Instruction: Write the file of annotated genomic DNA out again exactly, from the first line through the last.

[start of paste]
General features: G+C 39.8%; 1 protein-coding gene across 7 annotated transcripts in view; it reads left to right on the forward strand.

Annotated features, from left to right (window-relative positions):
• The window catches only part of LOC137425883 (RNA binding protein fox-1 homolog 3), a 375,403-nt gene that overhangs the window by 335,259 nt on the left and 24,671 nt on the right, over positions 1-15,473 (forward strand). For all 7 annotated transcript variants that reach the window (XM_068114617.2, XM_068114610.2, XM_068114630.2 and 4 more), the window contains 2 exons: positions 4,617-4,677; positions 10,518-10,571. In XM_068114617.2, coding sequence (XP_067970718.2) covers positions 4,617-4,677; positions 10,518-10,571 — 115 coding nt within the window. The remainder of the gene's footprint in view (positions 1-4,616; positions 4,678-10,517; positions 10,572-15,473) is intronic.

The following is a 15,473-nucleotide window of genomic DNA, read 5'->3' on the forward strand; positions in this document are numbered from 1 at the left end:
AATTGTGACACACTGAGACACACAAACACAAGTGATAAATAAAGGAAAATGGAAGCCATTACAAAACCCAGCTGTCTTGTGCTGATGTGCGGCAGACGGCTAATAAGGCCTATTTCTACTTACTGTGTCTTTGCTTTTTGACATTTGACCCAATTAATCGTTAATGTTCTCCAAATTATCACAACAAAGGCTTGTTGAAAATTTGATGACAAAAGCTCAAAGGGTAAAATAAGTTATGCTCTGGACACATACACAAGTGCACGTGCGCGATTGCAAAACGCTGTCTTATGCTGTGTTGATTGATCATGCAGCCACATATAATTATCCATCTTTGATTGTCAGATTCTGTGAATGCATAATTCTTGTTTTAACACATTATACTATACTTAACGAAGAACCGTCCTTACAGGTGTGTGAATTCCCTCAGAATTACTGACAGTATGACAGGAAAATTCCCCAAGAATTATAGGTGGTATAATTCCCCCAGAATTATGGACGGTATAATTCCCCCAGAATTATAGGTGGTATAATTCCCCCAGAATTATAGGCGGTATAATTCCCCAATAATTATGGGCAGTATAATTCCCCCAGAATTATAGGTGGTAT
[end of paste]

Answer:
General features: G+C 39.8%; 1 protein-coding gene across 7 annotated transcripts in view; it reads left to right on the forward strand.

Annotated features, from left to right (window-relative positions):
• The window catches only part of LOC137425883 (RNA binding protein fox-1 homolog 3), a 375,403-nt gene that overhangs the window by 335,259 nt on the left and 24,671 nt on the right, over positions 1-15,473 (forward strand). For all 7 annotated transcript variants that reach the window (XM_068114617.2, XM_068114610.2, XM_068114630.2 and 4 more), the window contains 2 exons: positions 4,617-4,677; positions 10,518-10,571. In XM_068114617.2, coding sequence (XP_067970718.2) covers positions 4,617-4,677; positions 10,518-10,571 — 115 coding nt within the window. The remainder of the gene's footprint in view (positions 1-4,616; positions 4,678-10,517; positions 10,572-15,473) is intronic.

The following is a 15,473-nucleotide window of genomic DNA, read 5'->3' on the forward strand; positions in this document are numbered from 1 at the left end:
AATTGTGACACACTGAGACACACAAACACAAGTGATAAATAAAGGAAAATGGAAGCCATTACAAAACCCAGCTGTCTTGTGCTGATGTGCGGCAGACGGCTAATAAGGCCTATTTCTACTTACTGTGTCTTTGCTTTTTGACATTTGACCCAATTAATCGTTAATGTTCTCCAAATTATCACAACAAAGGCTTGTTGAAAATTTGATGACAAAAGCTCAAAGGGTAAAATAAGTTATGCTCTGGACACATACACAAGTGCACGTGCGCGATTGCAAAACGCTGTCTTATGCTGTGTTGATTGATCATGCAGCCACATATAATTATCCATCTTTGATTGTCAGATTCTGTGAATGCATAATTCTTGTTTTAACACATTATACTATACTTAACGAAGAACCGTCCTTACAGGTGTGTGAATTCCCTCAGAATTACTGACAGTATGACAGGAAAATTCCCCAAGAATTATAGGTGGTATAATTCCCCCAGAATTATGGACGGTATAATTCCCCCAGAATTATAGGTGGTATAATTCCCCCAGAATTATAGGCGGTATAATTCCCCAATAATTATGGGCAGTATAATTCCCCCAGAATTATAGGTGGTAT